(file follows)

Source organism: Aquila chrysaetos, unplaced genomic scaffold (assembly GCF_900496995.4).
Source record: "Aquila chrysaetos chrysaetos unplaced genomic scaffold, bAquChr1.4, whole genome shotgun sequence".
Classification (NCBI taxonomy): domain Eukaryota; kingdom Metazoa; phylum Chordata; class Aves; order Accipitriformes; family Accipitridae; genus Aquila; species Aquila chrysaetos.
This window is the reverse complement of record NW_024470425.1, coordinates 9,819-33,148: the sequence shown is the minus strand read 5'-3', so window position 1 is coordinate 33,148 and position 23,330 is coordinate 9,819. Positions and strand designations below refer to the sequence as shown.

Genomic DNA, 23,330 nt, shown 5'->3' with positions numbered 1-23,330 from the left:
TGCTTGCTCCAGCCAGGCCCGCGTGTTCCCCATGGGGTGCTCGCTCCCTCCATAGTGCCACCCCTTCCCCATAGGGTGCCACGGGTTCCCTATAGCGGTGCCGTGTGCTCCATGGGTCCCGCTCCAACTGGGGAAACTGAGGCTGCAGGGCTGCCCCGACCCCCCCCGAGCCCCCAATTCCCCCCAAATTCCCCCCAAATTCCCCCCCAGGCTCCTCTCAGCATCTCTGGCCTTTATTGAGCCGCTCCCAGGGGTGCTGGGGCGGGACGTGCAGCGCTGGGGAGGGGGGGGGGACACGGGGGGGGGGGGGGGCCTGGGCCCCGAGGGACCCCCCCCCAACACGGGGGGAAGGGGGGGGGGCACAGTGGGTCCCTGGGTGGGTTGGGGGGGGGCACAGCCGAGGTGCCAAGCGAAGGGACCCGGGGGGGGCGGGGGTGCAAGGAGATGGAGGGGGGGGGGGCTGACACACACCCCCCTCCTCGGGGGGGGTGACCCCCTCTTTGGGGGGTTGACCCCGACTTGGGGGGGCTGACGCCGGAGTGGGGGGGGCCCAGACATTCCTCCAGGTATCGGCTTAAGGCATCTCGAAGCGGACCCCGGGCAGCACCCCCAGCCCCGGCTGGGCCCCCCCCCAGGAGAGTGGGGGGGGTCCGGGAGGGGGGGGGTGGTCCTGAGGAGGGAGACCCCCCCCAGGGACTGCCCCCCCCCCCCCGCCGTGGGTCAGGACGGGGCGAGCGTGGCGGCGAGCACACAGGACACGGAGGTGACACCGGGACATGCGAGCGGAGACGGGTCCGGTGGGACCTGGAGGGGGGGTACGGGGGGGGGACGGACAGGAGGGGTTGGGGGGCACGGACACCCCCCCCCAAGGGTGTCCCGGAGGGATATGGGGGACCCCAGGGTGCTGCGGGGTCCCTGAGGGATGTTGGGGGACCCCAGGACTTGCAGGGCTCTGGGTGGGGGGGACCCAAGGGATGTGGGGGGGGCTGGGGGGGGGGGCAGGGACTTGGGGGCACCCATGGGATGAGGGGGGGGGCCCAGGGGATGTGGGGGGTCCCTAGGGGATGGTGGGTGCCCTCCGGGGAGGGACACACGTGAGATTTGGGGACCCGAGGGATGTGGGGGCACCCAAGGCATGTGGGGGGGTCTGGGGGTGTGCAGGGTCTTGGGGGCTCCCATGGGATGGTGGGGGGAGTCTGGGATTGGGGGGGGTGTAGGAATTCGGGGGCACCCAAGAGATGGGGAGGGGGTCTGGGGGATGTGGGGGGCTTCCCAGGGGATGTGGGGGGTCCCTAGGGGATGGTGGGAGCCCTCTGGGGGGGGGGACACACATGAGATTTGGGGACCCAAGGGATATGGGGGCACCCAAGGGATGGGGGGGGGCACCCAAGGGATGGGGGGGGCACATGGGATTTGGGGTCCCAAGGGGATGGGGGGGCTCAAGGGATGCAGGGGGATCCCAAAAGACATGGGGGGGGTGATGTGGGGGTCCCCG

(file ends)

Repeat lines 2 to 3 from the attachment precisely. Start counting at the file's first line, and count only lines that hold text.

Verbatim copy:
Source record: "Aquila chrysaetos chrysaetos unplaced genomic scaffold, bAquChr1.4, whole genome shotgun sequence".
Classification (NCBI taxonomy): domain Eukaryota; kingdom Metazoa; phylum Chordata; class Aves; order Accipitriformes; family Accipitridae; genus Aquila; species Aquila chrysaetos.